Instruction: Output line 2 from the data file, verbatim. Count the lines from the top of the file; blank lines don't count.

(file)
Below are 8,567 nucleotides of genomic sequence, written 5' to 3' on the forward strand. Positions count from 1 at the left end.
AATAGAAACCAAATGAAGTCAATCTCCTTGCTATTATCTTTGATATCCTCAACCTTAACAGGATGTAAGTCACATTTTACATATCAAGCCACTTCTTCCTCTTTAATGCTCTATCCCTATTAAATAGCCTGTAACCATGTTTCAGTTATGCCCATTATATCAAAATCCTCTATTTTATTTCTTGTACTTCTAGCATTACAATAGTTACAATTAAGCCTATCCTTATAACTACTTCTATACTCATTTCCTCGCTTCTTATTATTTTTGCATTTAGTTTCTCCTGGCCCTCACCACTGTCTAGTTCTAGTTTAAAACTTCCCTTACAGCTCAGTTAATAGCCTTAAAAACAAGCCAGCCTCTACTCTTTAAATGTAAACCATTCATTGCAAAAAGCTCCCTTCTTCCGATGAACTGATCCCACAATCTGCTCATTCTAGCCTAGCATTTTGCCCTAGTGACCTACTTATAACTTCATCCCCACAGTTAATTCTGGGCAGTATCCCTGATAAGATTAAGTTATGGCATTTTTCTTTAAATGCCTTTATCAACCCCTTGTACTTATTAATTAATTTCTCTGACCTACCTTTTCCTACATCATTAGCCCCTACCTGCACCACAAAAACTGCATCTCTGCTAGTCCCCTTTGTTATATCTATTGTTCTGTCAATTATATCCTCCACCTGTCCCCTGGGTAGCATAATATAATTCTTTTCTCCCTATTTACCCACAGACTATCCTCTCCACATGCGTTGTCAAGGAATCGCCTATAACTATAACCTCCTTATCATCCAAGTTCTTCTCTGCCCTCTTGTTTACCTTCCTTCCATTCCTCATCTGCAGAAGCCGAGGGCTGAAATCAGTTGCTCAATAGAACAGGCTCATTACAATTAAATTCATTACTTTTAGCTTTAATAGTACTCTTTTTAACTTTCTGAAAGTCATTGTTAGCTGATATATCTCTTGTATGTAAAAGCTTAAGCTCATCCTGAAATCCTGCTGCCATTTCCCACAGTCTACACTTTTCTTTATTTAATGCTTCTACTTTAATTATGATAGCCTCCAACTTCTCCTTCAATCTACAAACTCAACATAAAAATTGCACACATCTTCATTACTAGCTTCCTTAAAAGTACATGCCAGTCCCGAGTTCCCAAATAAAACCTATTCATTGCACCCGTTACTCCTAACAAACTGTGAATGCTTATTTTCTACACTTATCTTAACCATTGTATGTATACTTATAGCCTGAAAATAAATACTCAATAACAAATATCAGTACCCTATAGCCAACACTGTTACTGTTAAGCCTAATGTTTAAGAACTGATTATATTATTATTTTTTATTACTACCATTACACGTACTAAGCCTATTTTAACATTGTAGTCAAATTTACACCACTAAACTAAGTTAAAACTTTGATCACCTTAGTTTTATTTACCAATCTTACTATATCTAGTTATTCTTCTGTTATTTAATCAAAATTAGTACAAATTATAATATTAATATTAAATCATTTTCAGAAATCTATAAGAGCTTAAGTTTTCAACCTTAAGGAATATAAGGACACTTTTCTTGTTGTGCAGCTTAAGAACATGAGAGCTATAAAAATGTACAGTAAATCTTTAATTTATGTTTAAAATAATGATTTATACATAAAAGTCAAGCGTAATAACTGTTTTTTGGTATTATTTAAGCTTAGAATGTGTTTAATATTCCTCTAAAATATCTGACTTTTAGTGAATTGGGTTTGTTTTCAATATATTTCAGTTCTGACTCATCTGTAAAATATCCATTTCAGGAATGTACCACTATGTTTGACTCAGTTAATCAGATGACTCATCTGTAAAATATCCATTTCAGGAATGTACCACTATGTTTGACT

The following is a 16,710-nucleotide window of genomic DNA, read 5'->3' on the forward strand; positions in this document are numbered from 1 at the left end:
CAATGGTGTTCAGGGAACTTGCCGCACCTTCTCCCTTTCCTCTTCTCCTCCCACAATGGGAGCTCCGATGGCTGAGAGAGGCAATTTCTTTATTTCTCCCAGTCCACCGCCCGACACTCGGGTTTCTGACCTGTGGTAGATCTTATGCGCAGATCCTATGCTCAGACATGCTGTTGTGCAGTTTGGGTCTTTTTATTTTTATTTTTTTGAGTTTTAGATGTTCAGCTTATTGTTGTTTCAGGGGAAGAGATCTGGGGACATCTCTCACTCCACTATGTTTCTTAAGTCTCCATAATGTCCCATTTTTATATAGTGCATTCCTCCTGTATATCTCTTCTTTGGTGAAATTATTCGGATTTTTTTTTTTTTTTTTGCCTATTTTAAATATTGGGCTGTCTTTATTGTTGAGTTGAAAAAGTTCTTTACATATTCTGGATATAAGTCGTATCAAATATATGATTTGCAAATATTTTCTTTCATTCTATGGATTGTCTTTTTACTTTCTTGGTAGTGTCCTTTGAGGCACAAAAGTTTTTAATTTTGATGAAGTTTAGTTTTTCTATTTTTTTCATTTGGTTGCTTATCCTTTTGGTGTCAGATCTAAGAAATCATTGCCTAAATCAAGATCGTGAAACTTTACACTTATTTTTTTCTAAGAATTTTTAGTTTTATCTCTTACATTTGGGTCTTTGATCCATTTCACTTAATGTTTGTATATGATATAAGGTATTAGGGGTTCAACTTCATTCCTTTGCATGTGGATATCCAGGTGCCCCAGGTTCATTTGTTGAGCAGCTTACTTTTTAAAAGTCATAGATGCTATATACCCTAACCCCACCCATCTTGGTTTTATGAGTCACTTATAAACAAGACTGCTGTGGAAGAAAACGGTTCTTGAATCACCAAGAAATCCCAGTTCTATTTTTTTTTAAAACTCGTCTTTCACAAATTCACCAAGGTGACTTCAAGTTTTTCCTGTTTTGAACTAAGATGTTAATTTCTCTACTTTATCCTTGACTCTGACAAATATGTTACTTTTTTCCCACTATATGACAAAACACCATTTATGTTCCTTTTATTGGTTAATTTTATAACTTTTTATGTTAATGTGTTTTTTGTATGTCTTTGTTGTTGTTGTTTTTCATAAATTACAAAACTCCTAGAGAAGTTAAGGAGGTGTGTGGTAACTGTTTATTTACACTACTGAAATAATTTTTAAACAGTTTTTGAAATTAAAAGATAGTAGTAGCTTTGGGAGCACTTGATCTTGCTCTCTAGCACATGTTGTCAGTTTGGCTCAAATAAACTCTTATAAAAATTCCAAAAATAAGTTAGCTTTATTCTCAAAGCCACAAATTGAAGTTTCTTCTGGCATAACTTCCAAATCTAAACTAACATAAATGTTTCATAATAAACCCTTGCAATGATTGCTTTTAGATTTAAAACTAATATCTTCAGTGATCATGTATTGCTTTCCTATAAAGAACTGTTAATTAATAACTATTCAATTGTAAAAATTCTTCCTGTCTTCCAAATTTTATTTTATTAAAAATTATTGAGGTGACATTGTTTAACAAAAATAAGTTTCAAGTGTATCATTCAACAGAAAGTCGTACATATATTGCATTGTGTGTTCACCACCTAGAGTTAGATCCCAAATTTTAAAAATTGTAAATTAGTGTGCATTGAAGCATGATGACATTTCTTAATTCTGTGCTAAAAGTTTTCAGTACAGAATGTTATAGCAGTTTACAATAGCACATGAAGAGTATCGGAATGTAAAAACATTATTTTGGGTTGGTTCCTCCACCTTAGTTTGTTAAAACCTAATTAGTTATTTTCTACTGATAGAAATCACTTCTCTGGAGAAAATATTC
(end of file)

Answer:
AATAGAAACCAAATGAAGTCAATCTCCTTGCTATTATCTTTGATATCCTCAACCTTAACAGGATGTAAGTCACATTTTACATATCAAGCCACTTCTTCCTCTTTAATGCTCTATCCCTATTAAATAGCCTGTAACCATGTTTCAGTTATGCCCATTATATCAAAATCCTCTATTTTATTTCTTGTACTTCTAGCATTACAATAGTTACAATTAAGCCTATCCTTATAACTACTTCTATACTCATTTCCTCGCTTCTTATTATTTTTGCATTTAGTTTCTCCTGGCCCTCACCACTGTCTAGTTCTAGTTTAAAACTTCCCTTACAGCTCAGTTAATAGCCTTAAAAACAAGCCAGCCTCTACTCTTTAAATGTAAACCATTCATTGCAAAAAGCTCCCTTCTTCCGATGAACTGATCCCACAATCTGCTCATTCTAGCCTAGCATTTTGCCCTAGTGACCTACTTATAACTTCATCCCCACAGTTAATTCTGGGCAGTATCCCTGATAAGATTAAGTTATGGCATTTTTCTTTAAATGCCTTTATCAACCCCTTGTACTTATTAATTAATTTCTCTGACCTACCTTTTCCTACATCATTAGCCCCTACCTGCACCACAAAAACTGCATCTCTGCTAGTCCCCTTTGTTATATCTATTGTTCTGTCAATTATATCCTCCACCTGTCCCCTGGGTAGCATAATATAATTCTTTTCTCCCTATTTACCCACAGACTATCCTCTCCACATGCGTTGTCAAGGAATCGCCTATAACTATAACCTCCTTATCATCCAAGTTCTTCTCTGCCCTCTTGTTTACCTTCCTTCCATTCCTCATCTGCAGAAGCCGAGGGCTGAAATCAGTTGCTCAATAGAACAGGCTCATTACAATTAAATTCATTACTTTTAGCTTTAATAGTACTCTTTTTAACTTTCTGAAAGTCATTGTTAGCTGATATATCTCTTGTATGTAAAAGCTTAAGCTCATCCTGAAATCCTGCTGCCATTTCCCACAGTCTACACTTTTCTTTATTTAATGCTTCTACTTTAATTATGATAGCCTCCAACTTCTCCTTCAATCTACAAACTCAACATAAAAATTGCACACATCTTCATTACTAGCTTCCTTAAAAGTACATGCCAGTCCCGAGTTCCCAAATAAAACCTATTCATTGCACCCGTTACTCCTAACAAACTGTGAATGCTTATTTTCTACACTTATCTTAACCATTGTATGTATACTTATAGCCTGAAAATAAATACTCAATAACAAATATCAGTACCCTATAGCCAACACTGTTACTGTTAAGCCTAATGTTTAAGAACTGATTATATTATTATTTTTTATTACTACCATTACACGTACTAAGCCTATTTTAACATTGTAGTCAAATTTACACCACTAAACTAAGTTAAAACTTTGATCACCTTAGTTTTATTTACCAATCTTACTATATCTAGTTATTCTTCTGTTATTTAATCAAAATTAGTACAAATTATAATATTAATATTAAATCATTTTCAGAAATCTATAAGAGCTTAAGTTTTCAACCTTAAGGAATATAAGGACACTTTTCTTGTTGTGCAGCTTAAGAACATGAGAGCTATAAAAATGTACAGTAAATCTTTAATTTATGTTTAAAATAATGATTTATACATAAAAGTCAAGCGTAATAACTGTTTTTTGGTATTATTTAAGCTTAGAATGTGTTTAATATTCCTCTAAAATATCTGACTTTTAGTGAATTGGGTTTGTTTTCAATATATTTCAGTTCTGACTCATCTGTAAAATATCCATTTCAGGAATGTACCACTATGTTTGACTCAGTTAATCAGATGACTCATCTGTAAAATATCCATTTCAGGAATGTACCACTATGTTTGACT